T. longicaudatus is the most widespread notostracan species, and may be found in western North America, South America, Japan, South Korea, and several Pacific Islands. It is most active at a temperature of approximately 20 °C (68 °F), and is usually found scratching the mud at the bottom of pools, searching for benthic food. Triops collect food particles by straining the water with hairs on their limbs. Loose food particles are collected in a groove running down the underside of the body lengthwise, and held together by a sticky secretion until they are swallowed by their very small (2 mm wide) mouth. The tiny mouth is deep in its underbelly, and while the animal is capable of breaking up plant roots or dead fish, it is incapable of chasing down and eating prey larger than it is.
Where Do They Come From?
Triops longicaudatus is widespread in North America. In Canada, it is found only in the provinces of Alberta, Saskatchewan and Manitoba. It is widespread throughout the contiguous United States, Mexico, and Hawaii, but not Alaska. Tadpole shrimps may be found in parts of South America, in (Argentina and Galápagos Islands), the West Indies, and the Pacific Islands, including Japan and New Caledonia.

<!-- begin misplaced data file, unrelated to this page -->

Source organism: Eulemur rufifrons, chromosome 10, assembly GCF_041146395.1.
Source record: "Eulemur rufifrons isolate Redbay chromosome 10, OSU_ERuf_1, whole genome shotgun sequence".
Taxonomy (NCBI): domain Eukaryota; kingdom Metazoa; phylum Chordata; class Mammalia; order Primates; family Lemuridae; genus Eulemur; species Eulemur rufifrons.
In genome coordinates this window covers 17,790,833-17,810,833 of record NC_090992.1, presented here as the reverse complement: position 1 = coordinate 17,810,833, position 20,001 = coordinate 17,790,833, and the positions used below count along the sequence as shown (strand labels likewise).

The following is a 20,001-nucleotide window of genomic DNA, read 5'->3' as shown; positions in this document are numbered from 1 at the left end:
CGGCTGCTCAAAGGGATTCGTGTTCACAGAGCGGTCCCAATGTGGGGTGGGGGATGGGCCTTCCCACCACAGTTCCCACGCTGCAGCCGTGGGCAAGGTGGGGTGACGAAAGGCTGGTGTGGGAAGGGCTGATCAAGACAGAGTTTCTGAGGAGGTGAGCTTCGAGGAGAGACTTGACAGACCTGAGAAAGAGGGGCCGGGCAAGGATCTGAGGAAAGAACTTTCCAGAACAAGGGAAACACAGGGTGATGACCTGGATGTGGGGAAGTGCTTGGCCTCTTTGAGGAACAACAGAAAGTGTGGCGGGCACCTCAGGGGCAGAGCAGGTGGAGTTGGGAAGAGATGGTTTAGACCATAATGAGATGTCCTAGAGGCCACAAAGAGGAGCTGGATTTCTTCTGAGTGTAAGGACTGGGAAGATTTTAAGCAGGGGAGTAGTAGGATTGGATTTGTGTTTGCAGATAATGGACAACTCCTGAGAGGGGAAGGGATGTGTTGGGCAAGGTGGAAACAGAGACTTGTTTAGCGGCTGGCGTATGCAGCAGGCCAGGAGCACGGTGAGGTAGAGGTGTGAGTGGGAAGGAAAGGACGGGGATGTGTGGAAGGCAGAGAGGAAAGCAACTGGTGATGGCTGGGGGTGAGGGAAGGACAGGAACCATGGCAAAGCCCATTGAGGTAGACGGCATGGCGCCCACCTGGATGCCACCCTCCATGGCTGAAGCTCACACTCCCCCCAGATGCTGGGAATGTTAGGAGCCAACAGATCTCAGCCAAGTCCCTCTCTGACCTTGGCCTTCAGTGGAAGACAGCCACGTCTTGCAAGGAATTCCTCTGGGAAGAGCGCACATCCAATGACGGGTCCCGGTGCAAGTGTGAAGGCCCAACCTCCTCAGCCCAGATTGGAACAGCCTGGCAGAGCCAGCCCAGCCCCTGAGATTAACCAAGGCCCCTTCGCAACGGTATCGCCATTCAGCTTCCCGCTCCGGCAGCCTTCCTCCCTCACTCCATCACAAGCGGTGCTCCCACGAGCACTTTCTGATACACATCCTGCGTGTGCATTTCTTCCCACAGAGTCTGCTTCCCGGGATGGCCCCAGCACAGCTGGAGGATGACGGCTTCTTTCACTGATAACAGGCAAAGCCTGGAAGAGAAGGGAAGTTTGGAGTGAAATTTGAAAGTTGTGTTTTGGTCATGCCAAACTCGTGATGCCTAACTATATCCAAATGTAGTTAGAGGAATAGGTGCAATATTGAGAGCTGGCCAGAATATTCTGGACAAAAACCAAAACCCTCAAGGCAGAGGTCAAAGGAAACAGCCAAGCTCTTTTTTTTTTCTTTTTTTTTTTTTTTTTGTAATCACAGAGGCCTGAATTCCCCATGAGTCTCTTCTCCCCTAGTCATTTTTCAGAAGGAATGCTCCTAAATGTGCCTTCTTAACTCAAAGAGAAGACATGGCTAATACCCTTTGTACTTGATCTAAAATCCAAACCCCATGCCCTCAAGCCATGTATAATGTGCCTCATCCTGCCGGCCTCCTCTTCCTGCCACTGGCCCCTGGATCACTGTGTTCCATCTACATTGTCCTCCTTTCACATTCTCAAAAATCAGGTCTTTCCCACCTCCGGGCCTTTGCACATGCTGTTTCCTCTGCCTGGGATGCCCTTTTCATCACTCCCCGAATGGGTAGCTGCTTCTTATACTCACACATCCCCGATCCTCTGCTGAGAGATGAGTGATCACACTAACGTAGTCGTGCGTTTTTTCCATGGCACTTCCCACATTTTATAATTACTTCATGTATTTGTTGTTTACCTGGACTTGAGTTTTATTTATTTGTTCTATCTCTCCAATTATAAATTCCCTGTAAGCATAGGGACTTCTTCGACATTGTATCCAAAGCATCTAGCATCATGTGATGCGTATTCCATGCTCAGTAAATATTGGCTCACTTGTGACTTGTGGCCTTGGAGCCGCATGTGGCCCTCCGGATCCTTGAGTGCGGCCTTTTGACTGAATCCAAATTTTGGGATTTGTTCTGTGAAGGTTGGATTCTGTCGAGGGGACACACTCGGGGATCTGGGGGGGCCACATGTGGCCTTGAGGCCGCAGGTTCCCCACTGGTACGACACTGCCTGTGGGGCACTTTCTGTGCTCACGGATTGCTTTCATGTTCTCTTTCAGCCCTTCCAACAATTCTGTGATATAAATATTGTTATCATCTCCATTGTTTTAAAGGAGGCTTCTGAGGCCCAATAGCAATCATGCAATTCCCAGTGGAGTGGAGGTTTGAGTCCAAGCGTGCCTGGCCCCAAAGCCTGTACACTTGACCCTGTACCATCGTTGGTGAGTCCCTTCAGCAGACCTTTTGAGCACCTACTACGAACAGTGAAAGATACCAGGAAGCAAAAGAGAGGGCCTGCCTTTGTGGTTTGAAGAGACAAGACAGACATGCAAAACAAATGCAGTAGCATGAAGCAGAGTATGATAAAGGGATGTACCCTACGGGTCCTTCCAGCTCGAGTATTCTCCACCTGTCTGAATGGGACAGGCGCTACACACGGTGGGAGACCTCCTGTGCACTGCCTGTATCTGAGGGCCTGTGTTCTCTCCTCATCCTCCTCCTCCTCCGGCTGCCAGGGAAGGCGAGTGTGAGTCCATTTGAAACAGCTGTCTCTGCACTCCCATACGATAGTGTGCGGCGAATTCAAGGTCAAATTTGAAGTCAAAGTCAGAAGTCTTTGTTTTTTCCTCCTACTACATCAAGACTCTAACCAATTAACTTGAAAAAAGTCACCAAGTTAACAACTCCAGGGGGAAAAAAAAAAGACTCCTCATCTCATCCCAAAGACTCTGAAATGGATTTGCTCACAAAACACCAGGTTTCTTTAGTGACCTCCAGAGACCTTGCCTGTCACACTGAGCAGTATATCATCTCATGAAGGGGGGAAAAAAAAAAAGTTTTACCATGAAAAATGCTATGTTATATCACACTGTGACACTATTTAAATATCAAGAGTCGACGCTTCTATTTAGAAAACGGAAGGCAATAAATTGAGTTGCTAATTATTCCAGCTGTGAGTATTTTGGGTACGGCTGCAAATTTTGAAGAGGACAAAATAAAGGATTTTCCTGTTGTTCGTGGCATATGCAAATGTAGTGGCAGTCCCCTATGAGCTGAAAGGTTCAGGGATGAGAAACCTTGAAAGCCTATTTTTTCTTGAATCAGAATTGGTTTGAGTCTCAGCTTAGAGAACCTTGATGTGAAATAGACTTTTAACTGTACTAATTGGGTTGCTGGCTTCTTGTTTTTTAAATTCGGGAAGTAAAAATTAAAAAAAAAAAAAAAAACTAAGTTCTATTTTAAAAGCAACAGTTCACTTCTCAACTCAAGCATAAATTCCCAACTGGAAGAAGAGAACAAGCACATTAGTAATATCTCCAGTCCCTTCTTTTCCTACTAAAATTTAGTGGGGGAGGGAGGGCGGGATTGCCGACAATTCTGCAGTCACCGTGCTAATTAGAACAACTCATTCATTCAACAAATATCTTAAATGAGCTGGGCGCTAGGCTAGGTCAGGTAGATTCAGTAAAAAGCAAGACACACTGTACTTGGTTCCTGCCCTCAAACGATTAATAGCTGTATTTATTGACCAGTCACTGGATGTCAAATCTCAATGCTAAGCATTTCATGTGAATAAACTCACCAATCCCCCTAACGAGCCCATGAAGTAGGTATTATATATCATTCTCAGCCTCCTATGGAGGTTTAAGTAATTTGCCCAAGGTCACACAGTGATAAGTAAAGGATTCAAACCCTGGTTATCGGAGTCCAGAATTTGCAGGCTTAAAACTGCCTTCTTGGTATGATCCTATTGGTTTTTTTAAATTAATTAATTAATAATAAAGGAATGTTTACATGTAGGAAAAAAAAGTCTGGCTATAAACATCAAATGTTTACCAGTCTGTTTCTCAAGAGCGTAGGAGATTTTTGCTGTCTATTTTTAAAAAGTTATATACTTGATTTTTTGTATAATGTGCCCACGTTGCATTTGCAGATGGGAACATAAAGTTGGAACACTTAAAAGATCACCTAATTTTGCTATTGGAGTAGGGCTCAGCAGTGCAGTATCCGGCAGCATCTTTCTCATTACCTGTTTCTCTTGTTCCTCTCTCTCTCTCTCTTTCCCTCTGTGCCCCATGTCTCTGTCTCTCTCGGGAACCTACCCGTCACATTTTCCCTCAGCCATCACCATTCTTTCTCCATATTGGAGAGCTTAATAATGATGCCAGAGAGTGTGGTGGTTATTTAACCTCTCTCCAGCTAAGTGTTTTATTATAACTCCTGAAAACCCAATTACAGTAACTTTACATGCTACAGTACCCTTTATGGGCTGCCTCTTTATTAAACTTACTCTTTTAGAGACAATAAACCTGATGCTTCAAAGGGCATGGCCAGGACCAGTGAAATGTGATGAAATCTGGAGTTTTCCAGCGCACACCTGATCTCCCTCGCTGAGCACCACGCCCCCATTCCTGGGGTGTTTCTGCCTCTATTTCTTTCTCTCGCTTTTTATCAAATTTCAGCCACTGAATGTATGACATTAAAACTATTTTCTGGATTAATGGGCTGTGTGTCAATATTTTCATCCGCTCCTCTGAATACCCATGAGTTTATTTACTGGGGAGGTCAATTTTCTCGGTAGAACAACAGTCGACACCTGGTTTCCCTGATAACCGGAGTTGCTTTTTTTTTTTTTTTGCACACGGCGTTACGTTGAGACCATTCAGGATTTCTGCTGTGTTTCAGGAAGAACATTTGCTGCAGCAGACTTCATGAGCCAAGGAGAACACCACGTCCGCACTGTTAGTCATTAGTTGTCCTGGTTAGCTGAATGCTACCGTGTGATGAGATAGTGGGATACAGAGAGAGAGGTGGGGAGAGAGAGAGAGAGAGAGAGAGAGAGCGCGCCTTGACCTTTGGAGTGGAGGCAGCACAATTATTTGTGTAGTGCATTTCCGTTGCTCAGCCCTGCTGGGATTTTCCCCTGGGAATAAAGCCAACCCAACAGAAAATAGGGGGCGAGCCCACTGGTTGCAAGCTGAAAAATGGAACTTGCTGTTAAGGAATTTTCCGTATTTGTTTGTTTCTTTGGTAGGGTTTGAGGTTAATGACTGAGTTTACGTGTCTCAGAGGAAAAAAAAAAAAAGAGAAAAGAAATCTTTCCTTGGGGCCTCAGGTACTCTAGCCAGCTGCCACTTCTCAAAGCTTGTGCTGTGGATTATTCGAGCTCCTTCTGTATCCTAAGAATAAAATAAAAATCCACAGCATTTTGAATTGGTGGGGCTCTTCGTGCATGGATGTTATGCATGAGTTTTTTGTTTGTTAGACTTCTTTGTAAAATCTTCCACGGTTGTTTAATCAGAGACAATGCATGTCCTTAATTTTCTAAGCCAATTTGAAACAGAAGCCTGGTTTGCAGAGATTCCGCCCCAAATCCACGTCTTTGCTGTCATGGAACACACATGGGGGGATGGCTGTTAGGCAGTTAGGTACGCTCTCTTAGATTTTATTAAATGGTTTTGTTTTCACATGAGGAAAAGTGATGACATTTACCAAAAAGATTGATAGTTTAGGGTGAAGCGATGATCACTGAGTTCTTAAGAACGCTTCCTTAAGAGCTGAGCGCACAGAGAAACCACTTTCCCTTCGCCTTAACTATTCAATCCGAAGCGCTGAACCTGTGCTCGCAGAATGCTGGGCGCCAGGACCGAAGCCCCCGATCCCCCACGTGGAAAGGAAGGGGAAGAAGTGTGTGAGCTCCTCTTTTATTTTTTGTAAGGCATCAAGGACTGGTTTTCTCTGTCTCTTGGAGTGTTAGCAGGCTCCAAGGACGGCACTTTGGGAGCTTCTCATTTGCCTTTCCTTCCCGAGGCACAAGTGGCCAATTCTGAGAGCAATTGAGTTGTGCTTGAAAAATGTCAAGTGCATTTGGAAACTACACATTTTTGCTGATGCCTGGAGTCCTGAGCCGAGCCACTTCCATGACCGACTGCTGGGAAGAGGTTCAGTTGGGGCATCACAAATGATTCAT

Tadpole shrimps are omnivorous and may eat algae, insects, and other organic debris; they are known to chase very small fry, tadpoles, and oligochaete worms. In general, they eat anything organic that is smaller than they are, which even may include their siblings (they are cannibalistic). In turn, Triops longicaudatus are eaten by frogs and birds.
Interaction with Humans
The species is considered a human ally against the West Nile virus, as the individuals consume Culex mosquito larvae. They also are used as a biological agent in Japan, eating weeds in rice paddies. In Wyoming, the presence of Triops longicaudatus usually indicates a good chance of the hatching of spadefoot frogs.
Dried eggs of Triops longicaudatus are sold in kits to be raised as aquarium pets, sold under the name of “aquasaurs”, “trigons” or “triops”. These are most often of the greenish-brown variety, but the red variant is fairly common among enthusiasts. Captive Triops are frequently kept in aquariums and fed a diet consisting mainly of carrots, shrimp pellets and dried shrimp. Often they are also given living shrimp and daphnia as live prey. Because they can feed on just about anything, they are also fed lunch meat, potatoes, crackers, etc. They will often feed themselves by grazing on algae and other grunge from the bottom and sides of the tank and on small particles clinging to sponge filters or to Marimo moss balls, which are often cultured alongside Triops.
Triops are sold from many vendors all over. I have included a few links below for you to check out but don’t recommend any one in particular: